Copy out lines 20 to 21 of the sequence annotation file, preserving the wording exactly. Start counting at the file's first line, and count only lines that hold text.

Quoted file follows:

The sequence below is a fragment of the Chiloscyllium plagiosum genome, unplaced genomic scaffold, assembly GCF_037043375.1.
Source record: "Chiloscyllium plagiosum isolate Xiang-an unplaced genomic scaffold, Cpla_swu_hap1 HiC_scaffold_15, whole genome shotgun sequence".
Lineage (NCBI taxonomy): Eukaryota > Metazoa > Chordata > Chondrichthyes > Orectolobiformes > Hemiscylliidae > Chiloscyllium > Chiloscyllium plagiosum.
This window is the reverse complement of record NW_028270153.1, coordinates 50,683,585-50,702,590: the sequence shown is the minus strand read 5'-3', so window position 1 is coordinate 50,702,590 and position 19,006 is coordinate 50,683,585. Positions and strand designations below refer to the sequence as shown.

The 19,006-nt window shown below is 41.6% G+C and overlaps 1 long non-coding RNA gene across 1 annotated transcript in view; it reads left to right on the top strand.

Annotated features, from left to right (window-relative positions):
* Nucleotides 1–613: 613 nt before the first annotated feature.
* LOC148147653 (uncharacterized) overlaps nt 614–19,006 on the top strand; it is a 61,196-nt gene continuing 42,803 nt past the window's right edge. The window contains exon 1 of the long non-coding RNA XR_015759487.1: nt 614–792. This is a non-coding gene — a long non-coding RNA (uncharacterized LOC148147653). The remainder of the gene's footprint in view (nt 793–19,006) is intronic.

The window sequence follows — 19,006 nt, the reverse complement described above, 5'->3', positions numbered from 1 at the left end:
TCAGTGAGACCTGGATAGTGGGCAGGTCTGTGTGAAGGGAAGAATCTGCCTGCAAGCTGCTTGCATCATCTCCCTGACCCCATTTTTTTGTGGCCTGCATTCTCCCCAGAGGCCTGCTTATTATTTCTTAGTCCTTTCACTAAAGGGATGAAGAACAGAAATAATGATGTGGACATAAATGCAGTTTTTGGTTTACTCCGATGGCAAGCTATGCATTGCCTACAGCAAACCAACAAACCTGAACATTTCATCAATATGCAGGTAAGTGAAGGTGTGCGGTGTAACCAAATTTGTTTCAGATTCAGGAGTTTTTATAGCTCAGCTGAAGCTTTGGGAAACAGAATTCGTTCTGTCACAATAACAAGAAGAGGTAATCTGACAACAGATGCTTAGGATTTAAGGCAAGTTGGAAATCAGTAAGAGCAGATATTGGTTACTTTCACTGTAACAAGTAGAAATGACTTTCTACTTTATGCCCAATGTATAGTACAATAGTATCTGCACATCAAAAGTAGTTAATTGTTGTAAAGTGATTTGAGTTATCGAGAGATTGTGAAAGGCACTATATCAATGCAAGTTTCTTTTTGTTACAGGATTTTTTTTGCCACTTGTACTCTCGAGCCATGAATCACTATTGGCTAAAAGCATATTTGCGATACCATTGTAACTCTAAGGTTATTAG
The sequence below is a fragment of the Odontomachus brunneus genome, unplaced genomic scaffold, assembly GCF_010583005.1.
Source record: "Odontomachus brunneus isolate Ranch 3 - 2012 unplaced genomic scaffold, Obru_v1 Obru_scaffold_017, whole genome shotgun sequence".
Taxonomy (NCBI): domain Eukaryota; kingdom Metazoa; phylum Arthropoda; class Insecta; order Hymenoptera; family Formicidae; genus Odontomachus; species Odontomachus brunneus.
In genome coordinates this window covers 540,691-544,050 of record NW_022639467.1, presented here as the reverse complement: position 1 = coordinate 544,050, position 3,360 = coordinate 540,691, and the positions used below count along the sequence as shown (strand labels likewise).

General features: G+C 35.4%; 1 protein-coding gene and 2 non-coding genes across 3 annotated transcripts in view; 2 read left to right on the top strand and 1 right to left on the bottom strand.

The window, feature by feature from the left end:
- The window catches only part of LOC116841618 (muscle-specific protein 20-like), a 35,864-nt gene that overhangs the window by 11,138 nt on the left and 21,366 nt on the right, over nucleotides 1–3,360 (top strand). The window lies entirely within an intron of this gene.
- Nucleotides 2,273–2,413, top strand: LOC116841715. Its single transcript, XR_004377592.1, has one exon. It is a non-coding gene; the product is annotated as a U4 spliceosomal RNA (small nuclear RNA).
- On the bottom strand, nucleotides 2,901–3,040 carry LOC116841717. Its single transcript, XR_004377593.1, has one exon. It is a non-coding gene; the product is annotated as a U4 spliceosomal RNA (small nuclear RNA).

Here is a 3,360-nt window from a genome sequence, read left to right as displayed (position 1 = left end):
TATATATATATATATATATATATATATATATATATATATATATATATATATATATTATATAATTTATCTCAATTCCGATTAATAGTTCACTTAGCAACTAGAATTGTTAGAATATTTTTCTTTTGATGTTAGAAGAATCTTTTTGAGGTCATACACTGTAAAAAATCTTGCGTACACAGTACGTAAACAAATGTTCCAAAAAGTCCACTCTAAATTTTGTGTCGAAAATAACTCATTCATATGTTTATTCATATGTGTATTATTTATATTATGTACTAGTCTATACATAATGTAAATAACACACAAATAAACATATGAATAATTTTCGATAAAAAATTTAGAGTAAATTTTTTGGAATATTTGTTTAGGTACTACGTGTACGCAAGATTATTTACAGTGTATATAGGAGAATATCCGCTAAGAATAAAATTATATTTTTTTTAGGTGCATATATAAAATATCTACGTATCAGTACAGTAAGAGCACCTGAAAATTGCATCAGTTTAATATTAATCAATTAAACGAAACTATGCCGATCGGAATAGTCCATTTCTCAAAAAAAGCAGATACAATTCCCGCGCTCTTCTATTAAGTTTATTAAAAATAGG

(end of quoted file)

Here is a 3,360-nt window from a genome sequence, read left to right as displayed (position 1 = left end):
TATATATATATATATATATATATATATATATATATATATATATATATATATATATTATATAATTTATCTCAATTCCGATTAATAGTTCACTTAGCAACTAGAATTGTTAGAATATTTTTCTTTTGATGTTAGAAGAATCTTTTTGAGGTCATACACTGTAAAAAATCTTGCGTACACAGTACGTAAACAAATGTTCCAAAAAGTCCACTCTAAATTTTGTGTCGAAAATAACTCATTCATATGTTTATTCATATGTGTATTATTTATATTATGTACTAGTCTATACATAATGTAAATAACACACAAATAAACATATGAATAATTTTCGATAAAAAATTTAGAGTAAATTTTTTGGAATATTTGTTTAGGTACTACGTGTACGCAAGATTATTTACAGTGTATATAGGAGAATATCCGCTAAGAATAAAATTATATTTTTTTTAGGTGCATATATAAAATATCTACGTATCAGTACAGTAAGAGCACCTGAAAATTGCATCAGTTTAATATTAATCAATTAAACGAAACTATGCCGATCGGAATAGTCCATTTCTCAAAAAAAGCAGATACAATTCCCGCGCTCTTCTATTAAGTTTATTAAAAATAGG